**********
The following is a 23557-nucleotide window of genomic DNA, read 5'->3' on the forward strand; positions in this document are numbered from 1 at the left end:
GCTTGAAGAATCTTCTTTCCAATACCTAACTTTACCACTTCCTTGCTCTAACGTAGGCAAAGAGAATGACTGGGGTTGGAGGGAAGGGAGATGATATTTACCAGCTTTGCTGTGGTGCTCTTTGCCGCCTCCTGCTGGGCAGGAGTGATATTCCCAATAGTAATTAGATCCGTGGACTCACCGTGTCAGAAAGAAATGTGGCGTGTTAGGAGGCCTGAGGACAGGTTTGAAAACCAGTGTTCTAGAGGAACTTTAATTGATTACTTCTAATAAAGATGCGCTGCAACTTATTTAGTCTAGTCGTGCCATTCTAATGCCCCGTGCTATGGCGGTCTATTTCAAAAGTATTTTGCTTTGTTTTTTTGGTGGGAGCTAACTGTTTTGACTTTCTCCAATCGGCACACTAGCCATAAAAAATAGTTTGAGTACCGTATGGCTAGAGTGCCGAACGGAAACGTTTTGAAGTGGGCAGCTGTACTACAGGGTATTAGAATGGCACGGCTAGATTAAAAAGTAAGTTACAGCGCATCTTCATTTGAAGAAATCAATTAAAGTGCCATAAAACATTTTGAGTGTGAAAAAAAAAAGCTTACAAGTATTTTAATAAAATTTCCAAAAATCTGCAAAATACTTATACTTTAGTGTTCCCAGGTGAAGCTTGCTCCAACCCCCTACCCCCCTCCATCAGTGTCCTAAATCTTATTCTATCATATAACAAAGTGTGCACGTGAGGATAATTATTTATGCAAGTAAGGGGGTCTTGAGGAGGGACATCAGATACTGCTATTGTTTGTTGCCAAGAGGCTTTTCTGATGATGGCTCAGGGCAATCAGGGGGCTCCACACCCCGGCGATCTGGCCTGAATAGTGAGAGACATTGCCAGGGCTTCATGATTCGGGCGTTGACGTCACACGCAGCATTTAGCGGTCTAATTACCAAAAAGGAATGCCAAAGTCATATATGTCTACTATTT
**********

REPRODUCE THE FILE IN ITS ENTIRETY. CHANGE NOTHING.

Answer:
The following is a 23557-nucleotide window of genomic DNA, read 5'->3' on the forward strand; positions in this document are numbered from 1 at the left end:
GCTTGAAGAATCTTCTTTCCAATACCTAACTTTACCACTTCCTTGCTCTAACGTAGGCAAAGAGAATGACTGGGGTTGGAGGGAAGGGAGATGATATTTACCAGCTTTGCTGTGGTGCTCTTTGCCGCCTCCTGCTGGGCAGGAGTGATATTCCCAATAGTAATTAGATCCGTGGACTCACCGTGTCAGAAAGAAATGTGGCGTGTTAGGAGGCCTGAGGACAGGTTTGAAAACCAGTGTTCTAGAGGAACTTTAATTGATTACTTCTAATAAAGATGCGCTGCAACTTATTTAGTCTAGTCGTGCCATTCTAATGCCCCGTGCTATGGCGGTCTATTTCAAAAGTATTTTGCTTTGTTTTTTTGGTGGGAGCTAACTGTTTTGACTTTCTCCAATCGGCACACTAGCCATAAAAAATAGTTTGAGTACCGTATGGCTAGAGTGCCGAACGGAAACGTTTTGAAGTGGGCAGCTGTACTACAGGGTATTAGAATGGCACGGCTAGATTAAAAAGTAAGTTACAGCGCATCTTCATTTGAAGAAATCAATTAAAGTGCCATAAAACATTTTGAGTGTGAAAAAAAAAAGCTTACAAGTATTTTAATAAAATTTCCAAAAATCTGCAAAATACTTATACTTTAGTGTTCCCAGGTGAAGCTTGCTCCAACCCCCTACCCCCCTCCATCAGTGTCCTAAATCTTATTCTATCATATAACAAAGTGTGCACGTGAGGATAATTATTTATGCAAGTAAGGGGGTCTTGAGGAGGGACATCAGATACTGCTATTGTTTGTTGCCAAGAGGCTTTTCTGATGATGGCTCAGGGCAATCAGGGGGCTCCACACCCCGGCGATCTGGCCTGAATAGTGAGAGACATTGCCAGGGCTTCATGATTCGGGCGTTGACGTCACACGCAGCATTTAGCGGTCTAATTACCAAAAAGGAATGCCAAAGTCATATATGTCTACTATTT